Google Cloud and The Garvan Institute of Medical Research have announced a major milestone in their genome sequencing collaboration.
The organisations have processed 14,000 genomes in less than two weeks.
Google Cloud supported Garvan with a secure-by-design and cloud-based solution. It said running the same analysis without cloud computing would be significantly more expensive and time-intensive.
“Recent, substantial improvements in the national genomics landscape have resulted in the assembly of large-scale biobanks with hundreds of thousands of genomics-ready DNA samples and associated deep clinical data,” said Associate Professor Sarah Kummerfeld, the director of data science at Garvan.
“This dramatic expansion of access to clinical genomics requires scalable, coordinated data infrastructure. Google Cloud offers infrastructure built for scaling and efficiency. Without it, this genome project would have taken much longer.”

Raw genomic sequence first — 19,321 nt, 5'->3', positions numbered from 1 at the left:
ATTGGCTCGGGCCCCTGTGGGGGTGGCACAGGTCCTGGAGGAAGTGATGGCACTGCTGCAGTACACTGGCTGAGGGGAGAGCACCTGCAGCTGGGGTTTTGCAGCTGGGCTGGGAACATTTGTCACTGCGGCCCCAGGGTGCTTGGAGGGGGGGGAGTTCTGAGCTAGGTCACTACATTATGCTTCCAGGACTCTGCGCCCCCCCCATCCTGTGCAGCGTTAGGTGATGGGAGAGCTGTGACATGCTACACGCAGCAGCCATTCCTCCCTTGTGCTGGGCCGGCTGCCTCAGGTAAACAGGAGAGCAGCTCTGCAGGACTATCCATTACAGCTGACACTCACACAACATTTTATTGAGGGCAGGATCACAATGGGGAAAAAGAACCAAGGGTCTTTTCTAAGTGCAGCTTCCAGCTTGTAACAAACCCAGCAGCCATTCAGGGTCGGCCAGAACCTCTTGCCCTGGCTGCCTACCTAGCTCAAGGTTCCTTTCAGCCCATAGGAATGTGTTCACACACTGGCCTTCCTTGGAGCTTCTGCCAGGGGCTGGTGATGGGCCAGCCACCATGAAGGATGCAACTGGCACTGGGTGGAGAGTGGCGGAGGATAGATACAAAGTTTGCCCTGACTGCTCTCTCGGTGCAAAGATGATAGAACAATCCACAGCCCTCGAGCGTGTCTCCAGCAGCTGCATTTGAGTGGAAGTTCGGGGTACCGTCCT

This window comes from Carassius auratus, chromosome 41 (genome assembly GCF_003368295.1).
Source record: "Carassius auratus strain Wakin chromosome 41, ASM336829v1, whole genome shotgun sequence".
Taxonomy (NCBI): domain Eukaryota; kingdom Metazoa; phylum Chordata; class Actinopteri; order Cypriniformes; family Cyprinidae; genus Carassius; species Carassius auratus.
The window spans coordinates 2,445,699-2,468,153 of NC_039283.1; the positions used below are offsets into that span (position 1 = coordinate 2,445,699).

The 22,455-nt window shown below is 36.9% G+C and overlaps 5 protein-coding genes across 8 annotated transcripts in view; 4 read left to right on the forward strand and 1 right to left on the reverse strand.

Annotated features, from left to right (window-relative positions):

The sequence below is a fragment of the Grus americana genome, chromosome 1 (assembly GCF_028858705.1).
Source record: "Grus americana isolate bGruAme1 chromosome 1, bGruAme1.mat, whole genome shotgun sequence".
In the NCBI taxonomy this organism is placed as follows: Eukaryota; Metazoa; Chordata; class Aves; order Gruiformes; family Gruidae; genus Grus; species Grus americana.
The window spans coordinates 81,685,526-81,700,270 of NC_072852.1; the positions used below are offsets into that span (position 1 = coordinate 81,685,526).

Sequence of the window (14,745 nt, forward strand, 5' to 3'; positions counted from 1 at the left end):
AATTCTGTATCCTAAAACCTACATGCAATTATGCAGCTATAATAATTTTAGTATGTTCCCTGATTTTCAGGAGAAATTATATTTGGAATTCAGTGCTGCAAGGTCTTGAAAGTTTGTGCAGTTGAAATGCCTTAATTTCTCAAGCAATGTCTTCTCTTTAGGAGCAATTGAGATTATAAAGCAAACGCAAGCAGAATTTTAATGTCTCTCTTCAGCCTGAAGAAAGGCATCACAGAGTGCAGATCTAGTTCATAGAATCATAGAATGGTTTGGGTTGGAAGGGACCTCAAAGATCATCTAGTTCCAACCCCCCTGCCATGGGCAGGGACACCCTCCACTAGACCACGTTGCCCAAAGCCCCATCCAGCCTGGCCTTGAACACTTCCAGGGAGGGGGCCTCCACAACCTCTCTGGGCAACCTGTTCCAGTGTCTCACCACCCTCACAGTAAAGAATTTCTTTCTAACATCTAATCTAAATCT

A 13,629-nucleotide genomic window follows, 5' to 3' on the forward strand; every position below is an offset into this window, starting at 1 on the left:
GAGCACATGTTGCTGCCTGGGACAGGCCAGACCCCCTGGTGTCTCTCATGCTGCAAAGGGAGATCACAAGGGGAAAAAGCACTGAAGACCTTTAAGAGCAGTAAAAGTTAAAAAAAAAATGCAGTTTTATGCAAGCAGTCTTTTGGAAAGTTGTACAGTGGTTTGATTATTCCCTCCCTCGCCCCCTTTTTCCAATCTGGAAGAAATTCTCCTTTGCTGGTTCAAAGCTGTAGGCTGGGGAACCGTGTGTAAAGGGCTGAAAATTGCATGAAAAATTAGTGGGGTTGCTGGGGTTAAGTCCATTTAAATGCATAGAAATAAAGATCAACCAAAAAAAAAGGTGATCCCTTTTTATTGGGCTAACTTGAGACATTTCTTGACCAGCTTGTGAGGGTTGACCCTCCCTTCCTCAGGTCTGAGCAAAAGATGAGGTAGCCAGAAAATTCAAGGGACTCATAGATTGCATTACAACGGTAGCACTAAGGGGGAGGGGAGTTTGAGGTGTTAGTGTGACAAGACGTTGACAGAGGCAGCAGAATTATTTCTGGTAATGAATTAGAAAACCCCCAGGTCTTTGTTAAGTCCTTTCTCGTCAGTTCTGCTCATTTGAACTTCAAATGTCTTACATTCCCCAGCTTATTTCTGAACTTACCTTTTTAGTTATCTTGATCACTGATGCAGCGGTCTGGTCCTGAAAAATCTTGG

The organisations said the data set generated by the project will be used by researchers at the Centre for Population Genomics (CPG), a partnership between Garvan and the Murdoch Children’s Research Institute (MCRI), to explore the distribution of genetic variation across populations and improve the diagnosis of rare genetic disorders.
“In order for genomics to provide better prediction, diagnosis, and treatment of disease for all Australians, we need the ability to analyse human DNA at massive scale. This project demonstrates the value of a cloud computing model to achieve this,” said CPG director Professor Daniel MacArthur.
"Core to Google Cloud’s DNA is open-source collaboration, and biomedical research is no different. We know that solving some of the world’s biggest challenges doesn’t happen in a vacuum,” said Alister Dias, vice president of Google Cloud for Australia and New Zealand.
“Google Cloud’s scalable and secure infrastructure enabled Garvan to analyse massive amounts of biomedical information at unprecedented speed. The potential of this research to quickly understand and find cures for gene-related diseases is significant, and one we’re proud to be a part of.”